|Number of pages||11|
|Journal||Philosophy of Science|
|Early online date||16 Jun 2016|
|State||Published - Dec 2016|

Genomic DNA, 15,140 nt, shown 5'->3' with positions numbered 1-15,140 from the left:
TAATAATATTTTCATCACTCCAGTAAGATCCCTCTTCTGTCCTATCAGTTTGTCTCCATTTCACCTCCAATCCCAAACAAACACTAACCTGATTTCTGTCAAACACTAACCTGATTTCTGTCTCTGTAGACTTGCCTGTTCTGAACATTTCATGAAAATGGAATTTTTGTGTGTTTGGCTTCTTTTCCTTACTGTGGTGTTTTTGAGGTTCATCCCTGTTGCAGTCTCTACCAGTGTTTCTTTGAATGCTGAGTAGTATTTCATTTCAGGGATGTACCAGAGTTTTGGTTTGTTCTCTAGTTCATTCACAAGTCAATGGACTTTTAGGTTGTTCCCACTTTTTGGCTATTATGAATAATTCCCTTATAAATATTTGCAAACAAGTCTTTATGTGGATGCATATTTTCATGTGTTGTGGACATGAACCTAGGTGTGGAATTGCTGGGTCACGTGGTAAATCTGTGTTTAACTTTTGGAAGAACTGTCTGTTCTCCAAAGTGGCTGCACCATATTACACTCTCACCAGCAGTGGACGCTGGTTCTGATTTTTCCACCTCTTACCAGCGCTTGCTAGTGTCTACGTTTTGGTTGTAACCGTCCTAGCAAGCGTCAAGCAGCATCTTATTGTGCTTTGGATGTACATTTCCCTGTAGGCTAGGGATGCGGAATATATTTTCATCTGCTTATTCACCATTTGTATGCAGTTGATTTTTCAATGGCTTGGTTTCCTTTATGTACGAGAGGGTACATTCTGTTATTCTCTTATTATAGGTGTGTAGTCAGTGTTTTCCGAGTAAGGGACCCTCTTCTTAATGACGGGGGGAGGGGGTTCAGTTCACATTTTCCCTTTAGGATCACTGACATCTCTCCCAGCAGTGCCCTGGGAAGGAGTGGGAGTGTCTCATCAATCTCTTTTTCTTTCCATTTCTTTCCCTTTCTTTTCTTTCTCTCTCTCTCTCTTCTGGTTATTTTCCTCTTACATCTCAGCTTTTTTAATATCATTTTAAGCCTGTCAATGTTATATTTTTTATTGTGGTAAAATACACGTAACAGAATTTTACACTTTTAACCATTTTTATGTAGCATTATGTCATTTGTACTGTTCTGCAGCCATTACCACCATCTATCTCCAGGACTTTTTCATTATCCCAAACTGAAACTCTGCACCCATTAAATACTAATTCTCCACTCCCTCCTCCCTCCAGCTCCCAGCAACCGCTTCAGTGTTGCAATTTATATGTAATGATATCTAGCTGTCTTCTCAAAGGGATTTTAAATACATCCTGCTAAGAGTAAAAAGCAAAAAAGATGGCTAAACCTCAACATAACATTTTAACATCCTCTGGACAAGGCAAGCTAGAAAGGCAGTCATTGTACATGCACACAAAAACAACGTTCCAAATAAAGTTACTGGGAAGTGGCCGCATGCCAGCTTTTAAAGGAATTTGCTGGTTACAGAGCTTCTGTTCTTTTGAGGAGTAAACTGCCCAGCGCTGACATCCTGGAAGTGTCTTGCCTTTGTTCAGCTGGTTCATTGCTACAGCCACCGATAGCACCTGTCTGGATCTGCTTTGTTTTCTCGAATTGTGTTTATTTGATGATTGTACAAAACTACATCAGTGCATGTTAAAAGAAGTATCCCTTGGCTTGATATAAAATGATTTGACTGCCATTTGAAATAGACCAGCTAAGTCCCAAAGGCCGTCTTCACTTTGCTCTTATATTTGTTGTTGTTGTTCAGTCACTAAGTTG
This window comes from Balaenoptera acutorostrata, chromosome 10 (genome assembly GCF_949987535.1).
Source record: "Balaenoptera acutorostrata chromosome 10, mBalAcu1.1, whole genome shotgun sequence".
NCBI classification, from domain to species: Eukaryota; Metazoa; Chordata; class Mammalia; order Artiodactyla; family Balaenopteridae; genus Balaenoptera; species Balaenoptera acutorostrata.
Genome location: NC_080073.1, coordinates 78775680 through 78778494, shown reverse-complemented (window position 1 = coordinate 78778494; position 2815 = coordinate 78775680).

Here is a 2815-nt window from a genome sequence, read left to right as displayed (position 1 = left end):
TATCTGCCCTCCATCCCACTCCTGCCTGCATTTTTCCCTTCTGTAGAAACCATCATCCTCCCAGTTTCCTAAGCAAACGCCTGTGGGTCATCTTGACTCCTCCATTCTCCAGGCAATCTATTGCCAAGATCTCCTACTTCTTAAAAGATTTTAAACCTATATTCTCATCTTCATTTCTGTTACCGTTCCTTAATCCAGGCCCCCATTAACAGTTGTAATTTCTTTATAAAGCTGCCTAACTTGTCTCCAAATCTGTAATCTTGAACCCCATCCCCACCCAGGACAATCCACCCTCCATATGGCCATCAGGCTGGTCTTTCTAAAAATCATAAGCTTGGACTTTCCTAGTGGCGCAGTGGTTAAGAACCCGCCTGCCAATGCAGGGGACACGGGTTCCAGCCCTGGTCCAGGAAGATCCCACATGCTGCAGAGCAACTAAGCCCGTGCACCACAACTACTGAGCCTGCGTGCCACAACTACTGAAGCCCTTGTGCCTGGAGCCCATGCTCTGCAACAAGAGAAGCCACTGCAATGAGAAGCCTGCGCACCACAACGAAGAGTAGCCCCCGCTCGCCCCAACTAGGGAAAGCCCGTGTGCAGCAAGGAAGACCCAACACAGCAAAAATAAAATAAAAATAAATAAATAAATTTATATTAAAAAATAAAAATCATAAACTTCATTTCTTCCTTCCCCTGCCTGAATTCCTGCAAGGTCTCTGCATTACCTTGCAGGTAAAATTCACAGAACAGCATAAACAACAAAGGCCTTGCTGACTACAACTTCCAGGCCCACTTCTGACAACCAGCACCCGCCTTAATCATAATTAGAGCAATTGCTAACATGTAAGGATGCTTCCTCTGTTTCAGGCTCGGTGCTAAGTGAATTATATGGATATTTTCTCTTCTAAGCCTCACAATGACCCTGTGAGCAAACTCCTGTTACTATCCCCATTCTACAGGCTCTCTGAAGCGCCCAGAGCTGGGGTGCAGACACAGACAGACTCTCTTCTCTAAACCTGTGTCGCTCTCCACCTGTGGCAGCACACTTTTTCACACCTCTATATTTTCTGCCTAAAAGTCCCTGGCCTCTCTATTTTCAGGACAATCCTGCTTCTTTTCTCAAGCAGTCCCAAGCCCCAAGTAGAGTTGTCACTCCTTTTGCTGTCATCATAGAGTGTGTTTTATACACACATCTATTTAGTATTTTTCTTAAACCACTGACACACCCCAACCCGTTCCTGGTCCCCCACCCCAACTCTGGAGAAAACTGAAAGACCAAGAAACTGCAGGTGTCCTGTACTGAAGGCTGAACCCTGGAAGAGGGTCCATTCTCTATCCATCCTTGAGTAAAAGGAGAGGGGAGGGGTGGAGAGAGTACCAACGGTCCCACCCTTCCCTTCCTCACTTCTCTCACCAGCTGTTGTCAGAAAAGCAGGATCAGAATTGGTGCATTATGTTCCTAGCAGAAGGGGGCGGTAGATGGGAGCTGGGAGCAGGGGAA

Hamilton's theory of inclusive fitnesstness is a widely-used framework for study-ing the evolution of social behaviour, but controversy surrounds its status. Hamilton originally derived his famous rb > c rule for the spread of a social gene by assuming additivity of costs and benefits. However it has recently been argued that the additivity assumption can be dispensed with, so long as the -c and b terms are suitably dened, as partial regression coecients. I argue that this way of generalizing Hamilton's rule to the non-additive case, while formally correct, faces conceptual problems.